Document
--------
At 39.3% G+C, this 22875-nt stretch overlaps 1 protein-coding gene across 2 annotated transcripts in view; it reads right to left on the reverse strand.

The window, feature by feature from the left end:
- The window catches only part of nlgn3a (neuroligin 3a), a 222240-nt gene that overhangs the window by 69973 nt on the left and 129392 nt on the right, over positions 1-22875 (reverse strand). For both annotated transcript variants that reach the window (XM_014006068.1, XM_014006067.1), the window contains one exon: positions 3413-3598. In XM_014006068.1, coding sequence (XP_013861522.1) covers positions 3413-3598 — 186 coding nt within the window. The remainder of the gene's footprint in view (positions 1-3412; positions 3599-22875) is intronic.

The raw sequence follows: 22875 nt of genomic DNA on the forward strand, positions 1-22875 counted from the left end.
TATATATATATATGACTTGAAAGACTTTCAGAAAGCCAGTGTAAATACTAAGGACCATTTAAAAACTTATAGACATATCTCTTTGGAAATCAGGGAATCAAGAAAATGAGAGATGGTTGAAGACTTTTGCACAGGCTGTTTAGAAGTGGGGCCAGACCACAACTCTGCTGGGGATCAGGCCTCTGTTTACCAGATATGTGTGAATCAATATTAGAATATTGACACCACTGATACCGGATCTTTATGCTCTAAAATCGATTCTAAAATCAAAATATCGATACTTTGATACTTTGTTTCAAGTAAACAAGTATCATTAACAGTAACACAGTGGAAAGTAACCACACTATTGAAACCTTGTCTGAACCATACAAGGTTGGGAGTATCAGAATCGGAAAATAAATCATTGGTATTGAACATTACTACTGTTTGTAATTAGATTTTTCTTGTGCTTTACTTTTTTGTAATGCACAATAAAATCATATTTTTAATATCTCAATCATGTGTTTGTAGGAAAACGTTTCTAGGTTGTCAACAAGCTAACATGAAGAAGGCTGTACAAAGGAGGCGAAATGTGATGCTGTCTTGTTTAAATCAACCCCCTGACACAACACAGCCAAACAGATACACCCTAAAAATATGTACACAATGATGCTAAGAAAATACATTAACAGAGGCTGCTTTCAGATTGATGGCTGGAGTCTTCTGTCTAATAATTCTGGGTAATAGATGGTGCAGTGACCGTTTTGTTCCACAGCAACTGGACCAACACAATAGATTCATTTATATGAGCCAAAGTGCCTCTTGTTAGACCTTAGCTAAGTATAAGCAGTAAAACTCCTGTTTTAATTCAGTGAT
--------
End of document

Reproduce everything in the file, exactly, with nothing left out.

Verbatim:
At 39.3% G+C, this 22875-nt stretch overlaps 1 protein-coding gene across 2 annotated transcripts in view; it reads right to left on the reverse strand.

The window, feature by feature from the left end:
- The window catches only part of nlgn3a (neuroligin 3a), a 222240-nt gene that overhangs the window by 69973 nt on the left and 129392 nt on the right, over positions 1-22875 (reverse strand). For both annotated transcript variants that reach the window (XM_014006068.1, XM_014006067.1), the window contains one exon: positions 3413-3598. In XM_014006068.1, coding sequence (XP_013861522.1) covers positions 3413-3598 — 186 coding nt within the window. The remainder of the gene's footprint in view (positions 1-3412; positions 3599-22875) is intronic.

The raw sequence follows: 22875 nt of genomic DNA on the forward strand, positions 1-22875 counted from the left end.
TATATATATATATGACTTGAAAGACTTTCAGAAAGCCAGTGTAAATACTAAGGACCATTTAAAAACTTATAGACATATCTCTTTGGAAATCAGGGAATCAAGAAAATGAGAGATGGTTGAAGACTTTTGCACAGGCTGTTTAGAAGTGGGGCCAGACCACAACTCTGCTGGGGATCAGGCCTCTGTTTACCAGATATGTGTGAATCAATATTAGAATATTGACACCACTGATACCGGATCTTTATGCTCTAAAATCGATTCTAAAATCAAAATATCGATACTTTGATACTTTGTTTCAAGTAAACAAGTATCATTAACAGTAACACAGTGGAAAGTAACCACACTATTGAAACCTTGTCTGAACCATACAAGGTTGGGAGTATCAGAATCGGAAAATAAATCATTGGTATTGAACATTACTACTGTTTGTAATTAGATTTTTCTTGTGCTTTACTTTTTTGTAATGCACAATAAAATCATATTTTTAATATCTCAATCATGTGTTTGTAGGAAAACGTTTCTAGGTTGTCAACAAGCTAACATGAAGAAGGCTGTACAAAGGAGGCGAAATGTGATGCTGTCTTGTTTAAATCAACCCCCTGACACAACACAGCCAAACAGATACACCCTAAAAATATGTACACAATGATGCTAAGAAAATACATTAACAGAGGCTGCTTTCAGATTGATGGCTGGAGTCTTCTGTCTAATAATTCTGGGTAATAGATGGTGCAGTGACCGTTTTGTTCCACAGCAACTGGACCAACACAATAGATTCATTTATATGAGCCAAAGTGCCTCTTGTTAGACCTTAGCTAAGTATAAGCAGTAAAACTCCTGTTTTAATTCAGTGAT